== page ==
At some pension funds, the change has been a gradual one. PKA, the joint pensions company for five occupational schemes in the health sector, runs traditional with-profits pensions. While this type, theoretically, gives a minimum guaranteed yield, in practice the value of these promises has reduced to zero for new members.

An individual's level of guaranteed pension in the PKA scheme depends on the year of enrolment, as the guaranteed level for new members has been reduced over the past 15 years, and contributions increased.

Today, new members are enrolled with guaranteed pensions based on an interest rate of 0%, but older members may have pensions based on interest rates up to 4.25%, according to Peter Damgaard Jensen, CEO of PKA and chairman of Danish industry body, Forsikring og Pension.

Back in 2008, PKA offered members with high guarantees the option of changing their guarantees to those given to new members. In return, those members' pensions were to rise 10% immediately.

"PKA estimated that approximately 100,000 of the 250,000 members would benefit from this transition and set up a campaign to inform them about this option," Damgaard Jensen says. "Almost 75,000 accepted this and, as a result, the majority of PKA members now have their pension guarantees based on low interest rates. The strategy enabled PKA to reduce the guarantees it offers overall, but it has no plans to move away from with-profits plans altogether.

PensionDanmark manages around DKK110bn of pension assets for more than half a million members working in a range of industries.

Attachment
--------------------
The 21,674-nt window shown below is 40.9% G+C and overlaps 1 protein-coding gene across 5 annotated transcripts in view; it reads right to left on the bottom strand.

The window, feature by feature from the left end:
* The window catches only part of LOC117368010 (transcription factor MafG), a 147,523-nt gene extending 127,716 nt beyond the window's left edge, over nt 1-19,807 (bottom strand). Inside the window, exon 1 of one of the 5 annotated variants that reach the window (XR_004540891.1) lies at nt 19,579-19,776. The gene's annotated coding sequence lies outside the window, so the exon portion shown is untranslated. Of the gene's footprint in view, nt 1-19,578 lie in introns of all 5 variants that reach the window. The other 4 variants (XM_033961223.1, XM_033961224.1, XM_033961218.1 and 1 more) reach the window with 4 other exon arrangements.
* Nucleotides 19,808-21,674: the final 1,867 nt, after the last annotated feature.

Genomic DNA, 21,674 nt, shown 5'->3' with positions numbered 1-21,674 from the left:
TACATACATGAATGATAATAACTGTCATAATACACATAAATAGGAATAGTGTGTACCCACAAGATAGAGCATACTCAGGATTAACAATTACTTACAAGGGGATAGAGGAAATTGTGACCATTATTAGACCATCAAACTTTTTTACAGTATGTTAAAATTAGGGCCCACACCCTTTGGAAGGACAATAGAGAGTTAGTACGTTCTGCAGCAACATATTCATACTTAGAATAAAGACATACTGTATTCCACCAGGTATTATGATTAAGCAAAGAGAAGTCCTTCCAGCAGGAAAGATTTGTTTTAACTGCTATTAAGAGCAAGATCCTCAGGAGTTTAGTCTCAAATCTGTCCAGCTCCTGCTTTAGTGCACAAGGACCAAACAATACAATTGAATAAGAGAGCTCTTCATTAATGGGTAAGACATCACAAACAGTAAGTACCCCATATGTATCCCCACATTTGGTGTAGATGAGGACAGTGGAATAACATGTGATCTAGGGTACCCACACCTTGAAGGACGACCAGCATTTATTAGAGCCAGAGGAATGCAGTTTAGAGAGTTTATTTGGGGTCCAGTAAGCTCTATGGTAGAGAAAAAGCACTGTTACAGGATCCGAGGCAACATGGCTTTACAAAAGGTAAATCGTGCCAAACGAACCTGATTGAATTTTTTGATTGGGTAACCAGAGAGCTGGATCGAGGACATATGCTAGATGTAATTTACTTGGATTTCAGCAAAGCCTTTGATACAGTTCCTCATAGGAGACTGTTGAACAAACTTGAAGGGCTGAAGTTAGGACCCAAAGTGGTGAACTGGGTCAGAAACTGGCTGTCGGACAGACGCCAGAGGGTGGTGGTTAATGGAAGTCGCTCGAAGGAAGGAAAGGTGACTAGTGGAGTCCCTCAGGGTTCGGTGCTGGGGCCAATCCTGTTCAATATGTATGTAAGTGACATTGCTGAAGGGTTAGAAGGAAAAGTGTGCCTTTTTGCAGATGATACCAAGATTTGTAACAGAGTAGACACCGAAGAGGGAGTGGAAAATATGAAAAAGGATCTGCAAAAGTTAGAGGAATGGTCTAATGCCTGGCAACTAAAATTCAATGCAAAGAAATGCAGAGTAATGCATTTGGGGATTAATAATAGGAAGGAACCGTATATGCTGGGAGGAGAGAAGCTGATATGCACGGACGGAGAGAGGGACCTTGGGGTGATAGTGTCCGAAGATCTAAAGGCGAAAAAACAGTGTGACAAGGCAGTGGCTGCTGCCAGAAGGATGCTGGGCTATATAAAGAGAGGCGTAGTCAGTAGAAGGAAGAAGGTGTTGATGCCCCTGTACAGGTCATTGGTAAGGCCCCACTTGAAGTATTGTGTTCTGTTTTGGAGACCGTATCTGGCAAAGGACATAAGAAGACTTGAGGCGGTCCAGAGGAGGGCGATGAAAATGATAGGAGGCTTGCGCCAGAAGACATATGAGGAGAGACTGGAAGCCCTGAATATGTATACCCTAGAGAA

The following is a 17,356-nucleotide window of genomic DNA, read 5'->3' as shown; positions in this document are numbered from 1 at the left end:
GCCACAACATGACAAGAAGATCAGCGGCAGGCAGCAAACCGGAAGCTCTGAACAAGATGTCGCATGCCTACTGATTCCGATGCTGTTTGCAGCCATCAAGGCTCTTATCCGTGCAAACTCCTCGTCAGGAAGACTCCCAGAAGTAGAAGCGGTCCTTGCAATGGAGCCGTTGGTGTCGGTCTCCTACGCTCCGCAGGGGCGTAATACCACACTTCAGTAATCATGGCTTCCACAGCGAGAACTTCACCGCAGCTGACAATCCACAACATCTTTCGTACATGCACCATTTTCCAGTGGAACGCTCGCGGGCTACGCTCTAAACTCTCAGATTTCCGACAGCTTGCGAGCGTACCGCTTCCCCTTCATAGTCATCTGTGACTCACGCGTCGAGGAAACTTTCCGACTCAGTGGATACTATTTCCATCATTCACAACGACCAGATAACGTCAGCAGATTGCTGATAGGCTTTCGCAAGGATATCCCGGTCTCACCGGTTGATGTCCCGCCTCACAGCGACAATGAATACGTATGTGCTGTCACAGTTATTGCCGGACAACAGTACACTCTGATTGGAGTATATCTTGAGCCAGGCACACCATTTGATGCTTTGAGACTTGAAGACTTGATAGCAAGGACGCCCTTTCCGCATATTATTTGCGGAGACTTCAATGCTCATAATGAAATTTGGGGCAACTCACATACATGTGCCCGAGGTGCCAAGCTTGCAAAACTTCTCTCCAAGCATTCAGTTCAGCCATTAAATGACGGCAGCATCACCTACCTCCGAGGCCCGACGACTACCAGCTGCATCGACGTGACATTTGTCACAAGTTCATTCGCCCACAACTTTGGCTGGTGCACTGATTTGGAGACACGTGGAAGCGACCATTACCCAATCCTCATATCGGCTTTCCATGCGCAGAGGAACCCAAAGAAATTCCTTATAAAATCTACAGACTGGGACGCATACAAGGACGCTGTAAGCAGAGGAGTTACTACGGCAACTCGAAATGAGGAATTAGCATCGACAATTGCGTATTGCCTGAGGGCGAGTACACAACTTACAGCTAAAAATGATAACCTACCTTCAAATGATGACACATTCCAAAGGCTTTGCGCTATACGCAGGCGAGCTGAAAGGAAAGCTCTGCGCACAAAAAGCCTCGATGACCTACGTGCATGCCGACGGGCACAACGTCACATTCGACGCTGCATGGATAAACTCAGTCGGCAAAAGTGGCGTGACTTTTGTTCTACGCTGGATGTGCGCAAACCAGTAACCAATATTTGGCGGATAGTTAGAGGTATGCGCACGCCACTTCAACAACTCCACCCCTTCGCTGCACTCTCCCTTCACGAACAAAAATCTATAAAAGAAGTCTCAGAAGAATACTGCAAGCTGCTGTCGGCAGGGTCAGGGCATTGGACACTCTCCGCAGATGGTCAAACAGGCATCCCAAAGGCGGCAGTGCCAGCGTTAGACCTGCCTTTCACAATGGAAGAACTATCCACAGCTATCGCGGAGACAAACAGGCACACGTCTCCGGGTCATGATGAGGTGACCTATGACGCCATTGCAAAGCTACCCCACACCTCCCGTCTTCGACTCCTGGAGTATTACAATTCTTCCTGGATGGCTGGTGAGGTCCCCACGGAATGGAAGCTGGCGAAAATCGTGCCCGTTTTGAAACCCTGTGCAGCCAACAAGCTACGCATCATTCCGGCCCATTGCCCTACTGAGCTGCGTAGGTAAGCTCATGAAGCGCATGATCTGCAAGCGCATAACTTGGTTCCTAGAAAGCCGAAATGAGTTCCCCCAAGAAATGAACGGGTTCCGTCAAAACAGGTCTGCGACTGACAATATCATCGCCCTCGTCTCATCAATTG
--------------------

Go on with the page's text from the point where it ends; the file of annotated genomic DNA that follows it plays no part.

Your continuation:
All its pensions now run on a unit-link basis, but this was not always the case. Up to 2009, half of members' savings - the part used for life-long, or annuity, pensions - were in a traditional pension savings product. The account dividend or yield was set every year by the board.

In 2009, that part of members' savings - along with part of the company's reserves - were transferred to a unit-linked life-cycle product, with the risk level of investments adjusted according to a member's age.

"This transition has been received very well among members," says CEO Torben Möger Pedersen. "They have been very pleased with the return on their investments and the added transparency of their savings and return on investment."

The other half of members' savings that is used for a ratepension - a pension in instalments which typically lasts 10 years - have been handled as a unit-linked product since its introduction in 2000.

Unit-link pensions are unequivocally the way forward for Danish pensions, according to Möger Pedersen. "Especially within sectors and job categories where wage-earners very often change jobs and in many instances change pension fund as well," he says.

"For those wage-earners, the unit-linked life-cycle products gives them an easily trackable link between their actual savings, the return that is earned on the assets associated investments and the return on investment that is added to their savings account.

"The product is very transparent and, combined with a reduction of investment-risk as wage-earners approach retirement, it also provides a very high degree of safety and security for the future income of pensioners," Möger Pedersen says.

Far from complaining about the upcoming Solvency II regulation and the upheaval it may be causing, the PensionDanmark CEO finds it "very fair" that it will result in larger solvency requirements for traditional pension products with nominal guarantees.